Dogs and cats can develop lumps and bumps throughout their lives. Perhaps you’ve noticed them as you’re petting or grooming your pet, or maybe your veterinarian has pointed one out during a routine physical exam. If you have found a new mass, try not to get a lump in your throat. We tend to assume the worse, worrying that the bump might be cancer, but before you turn into a worry wart, have your veterinarian check it out.
Your veterinarian will assess the mass as best as he or she can, taking into account where the mass is located and its shape, size and color. This information can be a vital clue to determining the origin of the mass.
During the exam, your veterinarian will likely try to answer the following questions:
- Is the mass on the skin (you can see it) or under the skin (you can feel it)?
- Where on the body is it located? Is it associated with the mammary glands, on the face, or on the toe? Location is important.
- If the mass is on the skin, what does it look like? Is it warty or ulcerated?
- If the mass is under the skin, what does it feel like? Is it hard or soft? Is it firmly attached to the underlying surface, or is it freely movable?
Once your veterinarian has done a thorough exam of the mass, he or she will probably want to examine it further. Performing a test called a fine needle aspirate is an easy way to take diagnosis to the next step. Even if your vet feels confident that the mass is benign (meaning it is not cancerous), it’s best to make sure by obtaining cells from the mass to observe under the microscope. During a fine needle aspirate, a small needle is inserted into the mass to obtain its cells. These cells are then spread on a slide so that your veterinarian or a pathologist can look at them with a microscope.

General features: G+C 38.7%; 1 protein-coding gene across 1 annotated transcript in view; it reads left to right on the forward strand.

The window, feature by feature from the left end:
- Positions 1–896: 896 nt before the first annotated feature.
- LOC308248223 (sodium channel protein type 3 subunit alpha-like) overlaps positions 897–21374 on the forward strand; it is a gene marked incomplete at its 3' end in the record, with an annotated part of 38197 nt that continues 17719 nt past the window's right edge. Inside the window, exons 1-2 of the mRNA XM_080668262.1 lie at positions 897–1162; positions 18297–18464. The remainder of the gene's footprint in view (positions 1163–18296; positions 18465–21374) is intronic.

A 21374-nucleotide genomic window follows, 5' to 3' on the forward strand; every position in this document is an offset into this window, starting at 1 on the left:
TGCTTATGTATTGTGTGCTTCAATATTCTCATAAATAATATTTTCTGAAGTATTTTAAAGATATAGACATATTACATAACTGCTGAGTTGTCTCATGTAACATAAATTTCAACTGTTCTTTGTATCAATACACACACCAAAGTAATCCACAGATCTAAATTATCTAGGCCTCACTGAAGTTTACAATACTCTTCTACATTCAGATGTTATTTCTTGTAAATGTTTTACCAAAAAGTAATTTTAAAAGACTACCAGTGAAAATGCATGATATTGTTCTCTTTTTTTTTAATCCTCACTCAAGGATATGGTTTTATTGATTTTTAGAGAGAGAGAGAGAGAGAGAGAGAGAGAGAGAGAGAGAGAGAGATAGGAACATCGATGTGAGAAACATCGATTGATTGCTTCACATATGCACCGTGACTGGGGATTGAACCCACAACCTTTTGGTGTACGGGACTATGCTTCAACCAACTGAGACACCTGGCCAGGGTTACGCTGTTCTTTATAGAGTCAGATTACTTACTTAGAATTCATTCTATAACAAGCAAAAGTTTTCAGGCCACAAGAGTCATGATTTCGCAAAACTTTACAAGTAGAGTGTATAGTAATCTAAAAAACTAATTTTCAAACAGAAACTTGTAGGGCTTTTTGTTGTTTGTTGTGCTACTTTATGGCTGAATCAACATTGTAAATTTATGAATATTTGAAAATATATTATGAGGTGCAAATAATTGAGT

Some masses do not release their cells well, and in this case, your veterinarian may want to perform a biopsy. In most cases, general anesthesia will be required to obtain a proper sample, however there are occasions where local anesthesia will suffice. The sample will be sent to a laboratory where a diagnosis can be made.
Many masses are of little concern. For example, fatty lipomas can develop in any pet, but are especially common in older dogs. These masses generally do not concern us unless they grow so large that they interfere with motion. However, there are also masses (both on the skin and under the skin) that do cause worry. Malignant tumors are not uncommon, in pets both young and old. Thankfully, veterinary medicine has come a long way in treating skin cancer in our best friends. By protecting your pets with Petplan pet insurance, you can help insure they get the best medical treatment possible to treat their lumps and bumps.
At home, you can continue to monitor your pet’s lumps and bumps. If you’re like me and have an old pet full of them, monitor the lumps frequently to make sure they stay relatively stable. Changes in size or consistency warrant a recheck.
The take home lesson here is to not be a bump on a log when it comes to your pet’s health. Have new lumps and bumps checked out, especially if they come up suddenly, grow quickly or seem to be causing your pet discomfort.